Now again I drop a tear. Bending sad beside thy Itream,

While I heave the frequent sigh, Do thy rippling waters gleam,

Sympathetic murm’ring by? Then, oh! Cam, will I return,

Hail thy soothing stream again, And as viewing Julia's urn,

Grateful bless thee in my strain. Still there are, who raptur’d view

Scenes, which youthful hopes endear; Here they science still can woo,

Still they love to wander here. Peace they meet in every grove ;

Lives again the rapturous song ; Sweetly sportive still they rove,

Cam! thy sedgy banks along. Stately streams, and glens, and lakes,

They can leave to Scutia's plains, Mountains hoar, and vales, and brakes,

They resign to Cambrian swains. But these placid scenes full well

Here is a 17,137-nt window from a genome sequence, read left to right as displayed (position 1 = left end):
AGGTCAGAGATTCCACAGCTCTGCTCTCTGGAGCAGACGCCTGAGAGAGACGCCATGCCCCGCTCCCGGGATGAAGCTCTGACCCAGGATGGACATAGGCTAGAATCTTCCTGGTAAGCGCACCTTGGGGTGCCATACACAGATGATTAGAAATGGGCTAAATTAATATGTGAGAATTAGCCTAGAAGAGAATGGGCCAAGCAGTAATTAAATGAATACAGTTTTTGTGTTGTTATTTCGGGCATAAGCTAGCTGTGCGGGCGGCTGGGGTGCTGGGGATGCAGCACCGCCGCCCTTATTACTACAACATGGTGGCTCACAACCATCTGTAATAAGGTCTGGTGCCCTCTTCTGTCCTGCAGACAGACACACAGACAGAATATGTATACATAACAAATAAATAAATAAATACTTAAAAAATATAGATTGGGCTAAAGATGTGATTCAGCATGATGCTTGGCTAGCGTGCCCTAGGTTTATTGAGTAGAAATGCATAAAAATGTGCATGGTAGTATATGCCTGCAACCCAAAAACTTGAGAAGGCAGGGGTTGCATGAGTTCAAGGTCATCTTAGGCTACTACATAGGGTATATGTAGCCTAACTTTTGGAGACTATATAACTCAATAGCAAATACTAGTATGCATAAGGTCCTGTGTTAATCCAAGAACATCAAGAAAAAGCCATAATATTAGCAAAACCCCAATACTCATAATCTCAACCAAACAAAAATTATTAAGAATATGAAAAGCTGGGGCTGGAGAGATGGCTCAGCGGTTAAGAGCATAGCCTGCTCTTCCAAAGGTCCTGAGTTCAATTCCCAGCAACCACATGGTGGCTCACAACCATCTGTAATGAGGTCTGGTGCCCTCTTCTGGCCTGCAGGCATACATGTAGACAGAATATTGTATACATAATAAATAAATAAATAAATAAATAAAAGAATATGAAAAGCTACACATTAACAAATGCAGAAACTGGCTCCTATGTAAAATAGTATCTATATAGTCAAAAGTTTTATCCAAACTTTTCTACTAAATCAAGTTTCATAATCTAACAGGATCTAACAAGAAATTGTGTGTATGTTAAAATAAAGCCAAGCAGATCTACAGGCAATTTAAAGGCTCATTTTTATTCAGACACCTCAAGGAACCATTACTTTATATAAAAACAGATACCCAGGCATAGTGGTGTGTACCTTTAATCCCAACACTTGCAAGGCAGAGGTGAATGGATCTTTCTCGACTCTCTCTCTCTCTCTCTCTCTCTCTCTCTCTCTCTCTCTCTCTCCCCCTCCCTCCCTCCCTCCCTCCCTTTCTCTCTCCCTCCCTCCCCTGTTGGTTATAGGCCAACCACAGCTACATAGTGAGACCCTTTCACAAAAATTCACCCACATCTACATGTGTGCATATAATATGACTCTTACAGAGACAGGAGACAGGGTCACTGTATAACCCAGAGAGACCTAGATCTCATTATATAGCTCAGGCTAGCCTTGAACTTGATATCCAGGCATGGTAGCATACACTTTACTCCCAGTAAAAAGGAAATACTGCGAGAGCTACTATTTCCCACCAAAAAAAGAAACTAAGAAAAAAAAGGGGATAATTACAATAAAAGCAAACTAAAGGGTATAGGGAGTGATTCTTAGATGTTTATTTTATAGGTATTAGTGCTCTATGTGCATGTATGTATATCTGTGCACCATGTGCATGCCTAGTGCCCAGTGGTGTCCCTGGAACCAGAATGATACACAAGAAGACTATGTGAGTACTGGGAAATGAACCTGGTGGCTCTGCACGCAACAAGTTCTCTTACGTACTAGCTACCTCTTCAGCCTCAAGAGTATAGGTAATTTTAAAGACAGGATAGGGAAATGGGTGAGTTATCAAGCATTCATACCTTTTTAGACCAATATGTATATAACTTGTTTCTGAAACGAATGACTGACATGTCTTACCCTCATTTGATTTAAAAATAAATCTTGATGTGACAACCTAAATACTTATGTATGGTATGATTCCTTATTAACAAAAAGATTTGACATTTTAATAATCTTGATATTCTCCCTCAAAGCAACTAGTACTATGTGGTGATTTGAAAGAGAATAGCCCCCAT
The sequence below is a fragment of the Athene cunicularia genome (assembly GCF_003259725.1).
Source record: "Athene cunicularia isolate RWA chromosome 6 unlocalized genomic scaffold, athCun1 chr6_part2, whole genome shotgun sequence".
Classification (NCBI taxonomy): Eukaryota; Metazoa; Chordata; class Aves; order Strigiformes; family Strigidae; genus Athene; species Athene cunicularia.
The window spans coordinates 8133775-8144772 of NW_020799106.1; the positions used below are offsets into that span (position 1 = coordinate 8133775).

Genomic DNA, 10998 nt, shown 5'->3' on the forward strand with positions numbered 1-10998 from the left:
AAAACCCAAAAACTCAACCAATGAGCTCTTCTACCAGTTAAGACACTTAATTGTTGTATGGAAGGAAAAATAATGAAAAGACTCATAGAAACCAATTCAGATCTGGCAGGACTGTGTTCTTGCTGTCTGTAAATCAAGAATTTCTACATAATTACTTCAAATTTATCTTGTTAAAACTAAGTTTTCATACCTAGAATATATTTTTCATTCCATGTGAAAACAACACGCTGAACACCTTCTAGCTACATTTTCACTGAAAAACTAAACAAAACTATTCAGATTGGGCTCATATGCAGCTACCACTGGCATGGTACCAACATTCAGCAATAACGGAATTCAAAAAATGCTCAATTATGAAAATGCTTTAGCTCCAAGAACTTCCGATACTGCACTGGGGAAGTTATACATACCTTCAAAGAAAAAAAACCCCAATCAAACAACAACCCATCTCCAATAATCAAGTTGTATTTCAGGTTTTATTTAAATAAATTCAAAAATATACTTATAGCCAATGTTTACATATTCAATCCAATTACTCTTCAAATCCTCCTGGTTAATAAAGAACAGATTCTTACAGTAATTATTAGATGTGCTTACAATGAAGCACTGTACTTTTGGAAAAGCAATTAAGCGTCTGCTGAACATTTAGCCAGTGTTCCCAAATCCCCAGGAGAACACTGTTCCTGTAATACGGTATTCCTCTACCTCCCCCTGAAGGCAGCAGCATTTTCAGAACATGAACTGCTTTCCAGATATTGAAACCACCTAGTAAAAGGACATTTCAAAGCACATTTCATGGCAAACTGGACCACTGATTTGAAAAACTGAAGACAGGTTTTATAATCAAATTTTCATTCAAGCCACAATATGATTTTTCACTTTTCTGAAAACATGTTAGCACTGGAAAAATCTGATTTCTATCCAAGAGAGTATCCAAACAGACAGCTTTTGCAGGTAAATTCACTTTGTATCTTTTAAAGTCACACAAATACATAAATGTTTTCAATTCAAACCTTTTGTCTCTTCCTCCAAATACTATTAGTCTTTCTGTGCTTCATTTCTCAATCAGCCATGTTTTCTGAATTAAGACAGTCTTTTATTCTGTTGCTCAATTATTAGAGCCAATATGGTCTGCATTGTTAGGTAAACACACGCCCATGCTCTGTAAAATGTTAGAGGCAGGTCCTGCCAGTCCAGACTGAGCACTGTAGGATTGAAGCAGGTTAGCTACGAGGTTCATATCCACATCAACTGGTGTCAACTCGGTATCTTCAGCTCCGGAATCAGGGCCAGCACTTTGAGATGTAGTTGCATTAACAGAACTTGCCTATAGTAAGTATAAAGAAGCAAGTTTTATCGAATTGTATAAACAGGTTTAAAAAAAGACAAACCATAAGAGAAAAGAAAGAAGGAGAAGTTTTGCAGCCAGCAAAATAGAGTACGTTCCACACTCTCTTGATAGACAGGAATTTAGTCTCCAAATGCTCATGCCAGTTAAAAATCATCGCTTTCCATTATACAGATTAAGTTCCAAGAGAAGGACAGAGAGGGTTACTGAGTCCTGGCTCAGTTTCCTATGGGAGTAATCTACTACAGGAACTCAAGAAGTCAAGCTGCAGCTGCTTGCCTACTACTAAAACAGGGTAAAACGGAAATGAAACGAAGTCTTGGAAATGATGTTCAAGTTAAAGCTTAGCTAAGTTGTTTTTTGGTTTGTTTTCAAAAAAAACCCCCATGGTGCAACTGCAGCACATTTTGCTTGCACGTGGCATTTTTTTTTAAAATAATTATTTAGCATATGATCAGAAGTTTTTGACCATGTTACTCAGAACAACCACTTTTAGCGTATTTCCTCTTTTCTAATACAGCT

Suit the quiet mufing breast; Here, if fancy may not dwell,

Science shall delight to reit,

LINES

ON SPRING.

CA

VALM'D is the roaring of the billowy main

The orient beams--the stormy clouds are Aed, Zephyrus woos the blue-ey'd Naiads again,

The growling north-east seeks his cavy bed. Freed by the potent sun's enliv’ning ray,

Fair nature pleas’d, with animation smiles;
Each scene to decorate with Aow'rets gay,

With tasteful tand laboriously she toils.
Lo! at his magic touch, the primrose blows,

The purple violets grateful odours thed,
Amid the humid marsh the cowslip glows,

And modest daisies ornament the mead. The garden now its flow'ry pride displays,

In robe imperial, shines the crocus fair,
A spotless fole the snow-drop fair arrays,

The beauteous hyacinth perfumes the air.
And gay, in vernal charms, the shrubb’ry's seen,